“monoculture of poverty,” serves as a permanent barrier to neighborhood growth.
“Housing projects radiate dysfunction and social problems outward,” says
housing expert Howard Husock, Director of the Manhattan Institute’s Social
Entrepreneurship Initiative, “damaging local businesses and neighborhood
property values. They hurt cities by inhibiting or even preventing these
rundown areas from coming back to life by attracting higher-income homesteaders
and new business investment. Making matters worse, for decades cities have
zoned whole areas to be public housing forever, shutting out in perpetuity
the constant recycling of property that helps dynamic cities generate new
wealth and opportunity for rich and poor alike.”
to the misunderstanding about gentrification is the mistaken notion that
it necessarily causes displacement of existing residents, usually tenants
of modest means forced out by the influx of wealthier tenants. But studies
suggest that, in any five-year period, populations change on their own, that
almost half of the tenants in a given neighborhood will move on their own
-- regardless of what economic factors are affecting the community at the time.
typical image that people have in their minds . . . that people are
being thrown out of their homes in gentrifying neighborhoods” is false, says
Professor Vigdor. In fact, the flurry of activity in real estate markets
does not reflect displacement, but housing creation, since, as Vigdor notes,
“there is usually some degree of vacancy and rehabbing of buildings that
weren’t previously inhabitable.”
households actually seem less likely to move from gentrifying neighborhoods
than from other communities," said Frank Braconi, co-author of a similar
research project, the New York gentrification study by the Citizens Housing
and Planning Council of New York.
be convenient for community leaders, student groups, and activists to make
a villain out of ‘gentrification,’ as their way of fearing a future in which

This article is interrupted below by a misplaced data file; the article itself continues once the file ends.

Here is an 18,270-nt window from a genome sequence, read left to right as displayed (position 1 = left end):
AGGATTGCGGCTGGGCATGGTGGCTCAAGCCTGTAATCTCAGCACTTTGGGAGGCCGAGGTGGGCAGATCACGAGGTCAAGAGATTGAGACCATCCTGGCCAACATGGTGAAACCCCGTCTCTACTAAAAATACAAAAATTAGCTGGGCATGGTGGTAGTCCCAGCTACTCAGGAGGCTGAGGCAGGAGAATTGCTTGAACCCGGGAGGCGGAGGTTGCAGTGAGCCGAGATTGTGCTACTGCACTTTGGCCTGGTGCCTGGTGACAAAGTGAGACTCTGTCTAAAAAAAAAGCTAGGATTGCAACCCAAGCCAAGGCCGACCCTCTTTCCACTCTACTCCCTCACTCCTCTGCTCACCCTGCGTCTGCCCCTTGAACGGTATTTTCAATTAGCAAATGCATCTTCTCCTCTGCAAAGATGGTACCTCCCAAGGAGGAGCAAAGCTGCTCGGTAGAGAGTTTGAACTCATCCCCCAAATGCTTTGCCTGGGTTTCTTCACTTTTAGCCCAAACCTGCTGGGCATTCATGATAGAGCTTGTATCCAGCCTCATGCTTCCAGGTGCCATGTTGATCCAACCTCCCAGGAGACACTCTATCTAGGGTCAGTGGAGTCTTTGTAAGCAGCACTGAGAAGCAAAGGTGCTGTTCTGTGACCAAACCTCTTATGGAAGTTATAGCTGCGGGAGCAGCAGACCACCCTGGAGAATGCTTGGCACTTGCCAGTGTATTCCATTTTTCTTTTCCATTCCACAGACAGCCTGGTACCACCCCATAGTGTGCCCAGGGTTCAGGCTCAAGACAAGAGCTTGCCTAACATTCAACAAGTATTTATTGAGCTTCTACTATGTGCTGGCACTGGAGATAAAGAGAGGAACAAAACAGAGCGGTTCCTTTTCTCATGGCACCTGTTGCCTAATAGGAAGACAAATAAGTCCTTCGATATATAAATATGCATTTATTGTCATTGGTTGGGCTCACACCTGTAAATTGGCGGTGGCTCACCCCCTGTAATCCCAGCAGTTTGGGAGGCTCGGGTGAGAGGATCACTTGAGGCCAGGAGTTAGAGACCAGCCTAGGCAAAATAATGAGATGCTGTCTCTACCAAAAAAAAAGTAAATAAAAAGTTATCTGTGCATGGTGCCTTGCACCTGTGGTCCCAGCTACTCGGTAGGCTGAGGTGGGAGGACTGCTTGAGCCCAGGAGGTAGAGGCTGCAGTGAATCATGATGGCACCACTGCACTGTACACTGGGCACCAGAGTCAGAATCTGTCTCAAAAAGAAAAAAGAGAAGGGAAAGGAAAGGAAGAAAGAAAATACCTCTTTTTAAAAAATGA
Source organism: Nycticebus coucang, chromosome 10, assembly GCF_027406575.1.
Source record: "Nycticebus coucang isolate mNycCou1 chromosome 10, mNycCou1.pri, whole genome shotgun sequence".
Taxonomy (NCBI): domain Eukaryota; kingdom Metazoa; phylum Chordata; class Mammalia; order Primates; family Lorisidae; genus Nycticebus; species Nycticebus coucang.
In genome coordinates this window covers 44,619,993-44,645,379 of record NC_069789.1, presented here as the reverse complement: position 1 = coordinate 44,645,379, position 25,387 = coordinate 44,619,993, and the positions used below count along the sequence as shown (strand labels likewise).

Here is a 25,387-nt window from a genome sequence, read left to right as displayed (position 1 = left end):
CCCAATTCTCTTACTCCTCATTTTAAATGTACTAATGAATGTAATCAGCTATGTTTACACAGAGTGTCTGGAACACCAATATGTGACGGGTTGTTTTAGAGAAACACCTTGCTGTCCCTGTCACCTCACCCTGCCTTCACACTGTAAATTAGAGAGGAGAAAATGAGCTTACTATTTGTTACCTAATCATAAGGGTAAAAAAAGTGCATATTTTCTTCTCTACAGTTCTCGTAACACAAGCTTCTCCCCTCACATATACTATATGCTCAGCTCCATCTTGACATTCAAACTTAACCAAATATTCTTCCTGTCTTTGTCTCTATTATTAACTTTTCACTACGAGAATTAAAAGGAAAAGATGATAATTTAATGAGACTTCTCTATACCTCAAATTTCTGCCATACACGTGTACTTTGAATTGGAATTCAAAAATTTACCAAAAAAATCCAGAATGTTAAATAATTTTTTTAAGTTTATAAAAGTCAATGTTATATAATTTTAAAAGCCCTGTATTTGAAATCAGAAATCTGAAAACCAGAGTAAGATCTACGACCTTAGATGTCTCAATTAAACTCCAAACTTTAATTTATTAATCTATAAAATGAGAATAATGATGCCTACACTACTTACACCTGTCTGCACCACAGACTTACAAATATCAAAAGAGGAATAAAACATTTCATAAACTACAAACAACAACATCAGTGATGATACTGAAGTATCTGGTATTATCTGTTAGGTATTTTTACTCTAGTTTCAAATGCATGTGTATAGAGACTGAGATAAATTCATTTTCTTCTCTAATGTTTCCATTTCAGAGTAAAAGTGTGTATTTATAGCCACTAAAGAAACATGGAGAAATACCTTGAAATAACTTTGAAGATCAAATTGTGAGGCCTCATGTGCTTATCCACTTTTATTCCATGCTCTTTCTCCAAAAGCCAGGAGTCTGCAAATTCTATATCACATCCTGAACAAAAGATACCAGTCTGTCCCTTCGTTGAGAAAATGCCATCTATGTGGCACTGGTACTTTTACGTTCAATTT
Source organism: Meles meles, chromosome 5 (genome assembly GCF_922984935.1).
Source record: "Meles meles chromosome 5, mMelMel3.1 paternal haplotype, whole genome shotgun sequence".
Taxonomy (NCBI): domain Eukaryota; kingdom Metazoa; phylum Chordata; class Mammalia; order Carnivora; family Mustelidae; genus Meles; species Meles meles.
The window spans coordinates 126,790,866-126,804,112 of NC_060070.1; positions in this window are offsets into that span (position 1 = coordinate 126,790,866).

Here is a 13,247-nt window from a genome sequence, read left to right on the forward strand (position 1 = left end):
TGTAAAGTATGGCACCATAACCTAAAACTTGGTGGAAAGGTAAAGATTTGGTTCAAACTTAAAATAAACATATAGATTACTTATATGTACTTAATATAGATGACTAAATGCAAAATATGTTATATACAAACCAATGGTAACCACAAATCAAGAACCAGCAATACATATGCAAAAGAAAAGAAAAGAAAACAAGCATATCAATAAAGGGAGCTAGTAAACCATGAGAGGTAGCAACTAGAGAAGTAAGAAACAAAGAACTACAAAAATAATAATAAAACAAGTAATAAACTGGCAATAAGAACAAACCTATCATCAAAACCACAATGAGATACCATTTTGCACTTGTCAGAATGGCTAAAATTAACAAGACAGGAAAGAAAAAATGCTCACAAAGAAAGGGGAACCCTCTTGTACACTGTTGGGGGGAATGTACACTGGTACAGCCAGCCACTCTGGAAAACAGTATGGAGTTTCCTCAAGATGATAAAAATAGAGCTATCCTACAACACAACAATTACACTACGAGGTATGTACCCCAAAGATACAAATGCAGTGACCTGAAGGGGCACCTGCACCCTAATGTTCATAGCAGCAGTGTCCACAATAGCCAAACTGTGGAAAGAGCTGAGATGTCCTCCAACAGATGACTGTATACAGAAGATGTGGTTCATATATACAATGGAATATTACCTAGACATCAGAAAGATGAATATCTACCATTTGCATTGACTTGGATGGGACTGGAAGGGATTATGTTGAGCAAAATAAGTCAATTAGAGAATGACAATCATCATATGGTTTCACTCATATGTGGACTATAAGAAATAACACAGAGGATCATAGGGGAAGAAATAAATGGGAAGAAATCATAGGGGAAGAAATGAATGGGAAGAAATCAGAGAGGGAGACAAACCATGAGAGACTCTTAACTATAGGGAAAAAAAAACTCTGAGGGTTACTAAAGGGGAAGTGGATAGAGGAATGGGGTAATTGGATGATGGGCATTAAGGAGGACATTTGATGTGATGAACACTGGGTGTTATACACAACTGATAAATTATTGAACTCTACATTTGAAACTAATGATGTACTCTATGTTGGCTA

their advocacy for the chronic poor is rendered irrelevant by the rising
tide of economic growth. In fact, the disingenuous cries for the ‘preservation’
of the present inner-city communities by activists and some neighborhood
leaders have to be looked upon as a way of preserving their own influence
over the business of poverty, oppression, and victimhood.
benefit is there in impeding a massive and wide-reaching improvement of the
entire economic and social structure of a community? Isn’t this precisely
what neighborhood leaders have called for since the Great Society. Isn’t
this the end result they would all wish for their disenfranchised constituents?
Rather than condemning Harlem to a state of perpetual stagnation -- defined
by broad tracts of public housing and widespread poverty -- wouldn’t a new
model of economic growth hold more promise?
is the very question that such tenants’ groups, activists, and leaders, should
consider before they condemn -- without restraint -- any wide-ranging, comprehensive
upgrading in the social and economic conditions of American cities. They
can continue to mistakenly characterize gentrification as a perverse process
of social and economic Darwinism, or they can make an honest assessment about
the critical and substantive benefits realized by all residents of a community
undergoing positive change: jobs, better municipal services, decent places
to live, thriving commerce, and the hope that a whole community can start
stepping out of poverty once and for all.
Richard L. Cravatts, Ph.D., writes frequently on law, social policy, housing, politics, and business.